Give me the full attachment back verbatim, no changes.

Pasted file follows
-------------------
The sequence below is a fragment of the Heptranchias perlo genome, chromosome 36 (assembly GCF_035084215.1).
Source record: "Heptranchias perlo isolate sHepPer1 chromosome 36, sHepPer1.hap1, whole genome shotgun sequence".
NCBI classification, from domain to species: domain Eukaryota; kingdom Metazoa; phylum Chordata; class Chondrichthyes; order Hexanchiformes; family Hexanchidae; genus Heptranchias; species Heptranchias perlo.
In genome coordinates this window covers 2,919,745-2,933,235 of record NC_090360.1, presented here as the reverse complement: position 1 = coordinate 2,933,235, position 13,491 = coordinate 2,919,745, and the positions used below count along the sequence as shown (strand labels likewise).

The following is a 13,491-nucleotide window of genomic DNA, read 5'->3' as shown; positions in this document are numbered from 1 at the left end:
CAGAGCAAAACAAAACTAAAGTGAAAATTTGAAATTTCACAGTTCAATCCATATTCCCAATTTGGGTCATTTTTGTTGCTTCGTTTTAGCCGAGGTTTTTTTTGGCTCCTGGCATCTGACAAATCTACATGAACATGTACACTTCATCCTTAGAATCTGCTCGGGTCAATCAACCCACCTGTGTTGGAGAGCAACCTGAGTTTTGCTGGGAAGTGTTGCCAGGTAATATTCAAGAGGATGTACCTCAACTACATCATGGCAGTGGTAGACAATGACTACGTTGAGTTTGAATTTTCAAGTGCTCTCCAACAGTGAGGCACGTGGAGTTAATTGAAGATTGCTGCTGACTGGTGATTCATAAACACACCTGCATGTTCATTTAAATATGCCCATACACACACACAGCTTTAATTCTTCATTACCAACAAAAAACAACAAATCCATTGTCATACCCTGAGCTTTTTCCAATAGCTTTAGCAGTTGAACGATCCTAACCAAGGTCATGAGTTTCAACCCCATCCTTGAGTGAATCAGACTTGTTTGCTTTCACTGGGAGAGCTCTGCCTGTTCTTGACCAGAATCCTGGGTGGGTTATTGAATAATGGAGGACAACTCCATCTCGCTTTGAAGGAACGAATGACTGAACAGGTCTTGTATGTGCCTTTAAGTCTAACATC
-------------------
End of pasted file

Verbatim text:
The sequence below is a fragment of the Heptranchias perlo genome, chromosome 36 (assembly GCF_035084215.1).
Source record: "Heptranchias perlo isolate sHepPer1 chromosome 36, sHepPer1.hap1, whole genome shotgun sequence".
NCBI classification, from domain to species: domain Eukaryota; kingdom Metazoa; phylum Chordata; class Chondrichthyes; order Hexanchiformes; family Hexanchidae; genus Heptranchias; species Heptranchias perlo.
In genome coordinates this window covers 2,919,745-2,933,235 of record NC_090360.1, presented here as the reverse complement: position 1 = coordinate 2,933,235, position 13,491 = coordinate 2,919,745, and the positions used below count along the sequence as shown (strand labels likewise).

The following is a 13,491-nucleotide window of genomic DNA, read 5'->3' as shown; positions in this document are numbered from 1 at the left end:
CAGAGCAAAACAAAACTAAAGTGAAAATTTGAAATTTCACAGTTCAATCCATATTCCCAATTTGGGTCATTTTTGTTGCTTCGTTTTAGCCGAGGTTTTTTTTGGCTCCTGGCATCTGACAAATCTACATGAACATGTACACTTCATCCTTAGAATCTGCTCGGGTCAATCAACCCACCTGTGTTGGAGAGCAACCTGAGTTTTGCTGGGAAGTGTTGCCAGGTAATATTCAAGAGGATGTACCTCAACTACATCATGGCAGTGGTAGACAATGACTACGTTGAGTTTGAATTTTCAAGTGCTCTCCAACAGTGAGGCACGTGGAGTTAATTGAAGATTGCTGCTGACTGGTGATTCATAAACACACCTGCATGTTCATTTAAATATGCCCATACACACACACAGCTTTAATTCTTCATTACCAACAAAAAACAACAAATCCATTGTCATACCCTGAGCTTTTTCCAATAGCTTTAGCAGTTGAACGATCCTAACCAAGGTCATGAGTTTCAACCCCATCCTTGAGTGAATCAGACTTGTTTGCTTTCACTGGGAGAGCTCTGCCTGTTCTTGACCAGAATCCTGGGTGGGTTATTGAATAATGGAGGACAACTCCATCTCGCTTTGAAGGAACGAATGACTGAACAGGTCTTGTATGTGCCTTTAAGTCTAACATC